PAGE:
This is where firms like New York based Payoneer fit in. It provides online mass payout services – money transfers and e-commerce payment services – and they are not the run-of-the mill service providers that offer the usual money transfer services.

Payoneer is a winner of the Deloitte Technology Fast 500 – 2012, 2013, 2014, 2015. And it is ranked in the top 100 of the Inc. 5000 Financial Services companies.

Rohit Kulkarni, Country Manager, Payoneer India

Rohit Kulkarni, Country Manager, Payoneer India

Says Rohit Kulkarni, country manager, Payoneer India: “There are two scenarios in which these services are largely used. One is companies transferring funds directly to Indian service providers. And the other is Indian exporters selling goods on e-commerce marketplaces, receiving payments for their merchandise. Apart from these, there is also a growing base of Indian freelancers.”

There are innumerable freelancers in India who work through freelance marketplaces such as Upwork, PeoplePerHour, Odesk and And all those using these platforms have the same story — how difficult it is to receive and track payments. What they really need is a system of seamless, cross-border payments platform.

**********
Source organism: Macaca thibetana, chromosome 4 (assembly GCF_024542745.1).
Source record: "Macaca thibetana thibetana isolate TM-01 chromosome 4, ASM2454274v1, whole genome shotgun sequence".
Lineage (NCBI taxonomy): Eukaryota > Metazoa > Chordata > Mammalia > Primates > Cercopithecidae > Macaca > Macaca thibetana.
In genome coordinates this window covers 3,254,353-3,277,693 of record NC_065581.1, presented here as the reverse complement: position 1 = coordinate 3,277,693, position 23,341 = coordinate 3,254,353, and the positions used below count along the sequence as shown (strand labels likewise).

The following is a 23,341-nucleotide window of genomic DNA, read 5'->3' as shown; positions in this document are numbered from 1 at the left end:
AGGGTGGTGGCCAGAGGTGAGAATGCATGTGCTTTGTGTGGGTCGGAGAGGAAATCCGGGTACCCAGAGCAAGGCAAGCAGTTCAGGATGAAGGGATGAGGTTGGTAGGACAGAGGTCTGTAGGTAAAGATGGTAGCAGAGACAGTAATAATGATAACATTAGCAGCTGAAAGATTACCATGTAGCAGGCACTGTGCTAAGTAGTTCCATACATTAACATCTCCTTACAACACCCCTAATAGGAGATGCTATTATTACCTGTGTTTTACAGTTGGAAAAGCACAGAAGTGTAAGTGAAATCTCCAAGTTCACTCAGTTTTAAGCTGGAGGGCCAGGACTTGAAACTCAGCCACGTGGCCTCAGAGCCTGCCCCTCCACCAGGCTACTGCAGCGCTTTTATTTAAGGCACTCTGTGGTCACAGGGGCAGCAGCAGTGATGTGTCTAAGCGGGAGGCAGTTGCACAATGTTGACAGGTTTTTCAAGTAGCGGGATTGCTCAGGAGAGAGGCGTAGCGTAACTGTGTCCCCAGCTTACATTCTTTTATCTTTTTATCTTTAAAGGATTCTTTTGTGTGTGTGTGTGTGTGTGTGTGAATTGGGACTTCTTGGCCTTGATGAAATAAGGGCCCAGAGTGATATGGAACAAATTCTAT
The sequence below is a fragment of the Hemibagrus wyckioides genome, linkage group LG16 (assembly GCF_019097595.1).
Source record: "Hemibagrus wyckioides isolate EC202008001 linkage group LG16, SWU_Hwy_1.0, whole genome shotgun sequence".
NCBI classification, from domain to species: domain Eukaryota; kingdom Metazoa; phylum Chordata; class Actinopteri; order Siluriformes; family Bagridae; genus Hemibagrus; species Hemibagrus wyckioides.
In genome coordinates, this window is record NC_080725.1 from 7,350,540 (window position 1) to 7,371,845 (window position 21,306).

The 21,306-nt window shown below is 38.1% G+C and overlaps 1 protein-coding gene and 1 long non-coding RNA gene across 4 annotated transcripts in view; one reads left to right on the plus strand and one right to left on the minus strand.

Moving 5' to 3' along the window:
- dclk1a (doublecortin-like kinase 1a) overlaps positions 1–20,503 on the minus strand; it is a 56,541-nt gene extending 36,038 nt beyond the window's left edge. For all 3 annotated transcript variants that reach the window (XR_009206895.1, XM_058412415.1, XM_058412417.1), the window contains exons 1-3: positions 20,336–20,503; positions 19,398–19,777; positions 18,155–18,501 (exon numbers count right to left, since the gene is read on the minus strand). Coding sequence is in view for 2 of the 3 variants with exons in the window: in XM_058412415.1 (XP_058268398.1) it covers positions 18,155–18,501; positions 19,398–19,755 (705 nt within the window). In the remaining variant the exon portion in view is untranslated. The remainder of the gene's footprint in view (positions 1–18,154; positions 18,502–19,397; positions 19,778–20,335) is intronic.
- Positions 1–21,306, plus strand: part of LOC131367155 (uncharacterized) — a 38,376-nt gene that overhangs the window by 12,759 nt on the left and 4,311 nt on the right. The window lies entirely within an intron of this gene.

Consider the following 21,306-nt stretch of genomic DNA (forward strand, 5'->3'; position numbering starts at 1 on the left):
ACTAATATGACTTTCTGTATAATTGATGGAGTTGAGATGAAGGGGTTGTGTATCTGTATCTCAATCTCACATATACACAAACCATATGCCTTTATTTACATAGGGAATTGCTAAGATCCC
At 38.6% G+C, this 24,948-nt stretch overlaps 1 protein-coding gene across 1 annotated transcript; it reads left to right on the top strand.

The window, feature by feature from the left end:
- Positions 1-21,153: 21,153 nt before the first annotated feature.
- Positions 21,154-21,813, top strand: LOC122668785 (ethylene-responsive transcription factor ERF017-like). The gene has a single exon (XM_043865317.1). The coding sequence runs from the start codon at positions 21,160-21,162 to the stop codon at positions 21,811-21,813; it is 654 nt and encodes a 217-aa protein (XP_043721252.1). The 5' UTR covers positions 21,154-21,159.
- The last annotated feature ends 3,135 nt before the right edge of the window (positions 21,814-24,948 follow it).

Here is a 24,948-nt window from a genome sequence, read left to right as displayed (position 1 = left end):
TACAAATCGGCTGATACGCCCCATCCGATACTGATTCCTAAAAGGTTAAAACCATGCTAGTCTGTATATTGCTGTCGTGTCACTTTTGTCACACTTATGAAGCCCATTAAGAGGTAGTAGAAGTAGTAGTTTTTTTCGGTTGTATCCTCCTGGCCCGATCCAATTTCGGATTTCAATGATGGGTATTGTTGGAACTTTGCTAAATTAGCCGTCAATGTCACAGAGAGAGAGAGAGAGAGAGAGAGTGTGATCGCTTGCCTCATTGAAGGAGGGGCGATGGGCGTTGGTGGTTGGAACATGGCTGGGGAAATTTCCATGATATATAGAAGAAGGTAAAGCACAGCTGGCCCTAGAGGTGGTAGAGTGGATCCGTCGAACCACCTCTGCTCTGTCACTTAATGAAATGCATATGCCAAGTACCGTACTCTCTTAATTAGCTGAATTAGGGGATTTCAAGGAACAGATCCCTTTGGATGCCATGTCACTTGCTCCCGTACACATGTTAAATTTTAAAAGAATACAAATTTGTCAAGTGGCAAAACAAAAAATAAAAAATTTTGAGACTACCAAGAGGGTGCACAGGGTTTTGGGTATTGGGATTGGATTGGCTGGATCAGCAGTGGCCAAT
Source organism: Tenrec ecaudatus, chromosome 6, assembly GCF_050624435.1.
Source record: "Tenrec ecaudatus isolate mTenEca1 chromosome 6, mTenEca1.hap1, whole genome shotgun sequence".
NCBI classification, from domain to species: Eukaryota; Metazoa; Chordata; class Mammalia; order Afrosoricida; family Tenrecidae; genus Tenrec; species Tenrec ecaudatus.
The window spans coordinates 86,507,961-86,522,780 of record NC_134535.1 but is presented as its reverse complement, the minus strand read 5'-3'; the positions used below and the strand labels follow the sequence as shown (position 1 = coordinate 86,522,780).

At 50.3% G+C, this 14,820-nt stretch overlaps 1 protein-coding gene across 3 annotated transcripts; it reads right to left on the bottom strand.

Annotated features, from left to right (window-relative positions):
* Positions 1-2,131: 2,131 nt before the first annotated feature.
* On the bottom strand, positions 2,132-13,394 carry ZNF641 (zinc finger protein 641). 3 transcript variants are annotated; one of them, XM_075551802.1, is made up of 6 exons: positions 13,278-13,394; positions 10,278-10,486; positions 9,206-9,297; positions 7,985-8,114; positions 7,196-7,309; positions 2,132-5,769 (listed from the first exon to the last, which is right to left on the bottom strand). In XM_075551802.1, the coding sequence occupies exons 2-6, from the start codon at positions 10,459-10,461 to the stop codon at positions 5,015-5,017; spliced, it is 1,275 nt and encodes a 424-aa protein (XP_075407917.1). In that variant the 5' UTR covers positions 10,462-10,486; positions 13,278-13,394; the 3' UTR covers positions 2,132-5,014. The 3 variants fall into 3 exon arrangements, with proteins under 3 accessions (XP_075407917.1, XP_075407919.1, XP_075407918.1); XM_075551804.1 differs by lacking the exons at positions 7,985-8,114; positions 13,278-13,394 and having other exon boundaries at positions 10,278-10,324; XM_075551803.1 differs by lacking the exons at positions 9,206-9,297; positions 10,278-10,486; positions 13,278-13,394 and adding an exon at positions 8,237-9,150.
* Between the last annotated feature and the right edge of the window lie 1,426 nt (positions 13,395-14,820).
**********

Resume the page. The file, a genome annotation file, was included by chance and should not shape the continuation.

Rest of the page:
There are also payment service providers like PayUmoney, Dovetail, Alipay, CSI GlobalVCard, ZymPay and X-Border Payments, which Indian corporations make use of.

But the features that make Payoneer unique are: It enables Secure Frictionless Commerce with compliance and risk management at the core of cross-border payments. It also removes the complexity of cross-border payments by making the experience simple for users. The other USP is the breadth and scale of its usage: It facilitates payments in 200+ countries and in 150+ currencies. In comparison, PayPal offers payments in 57 currencies. There is no receiving fee in the case of Payoneer and it offers a low currency conversion rate that is 2% above the mid-market rate. The total time taken for payment is 2 – 4 business days. In comparison, PayPal charges the receiver 4.4% of the amount transferred + 30 cents. The currency conversion fee is 2.5% above the mid-market rate. And the time taken for payment is 3 – 5 working days.

Kulkarni says platforms like Payoneer give businesses the ability to track their payments through control panels in the interfaces.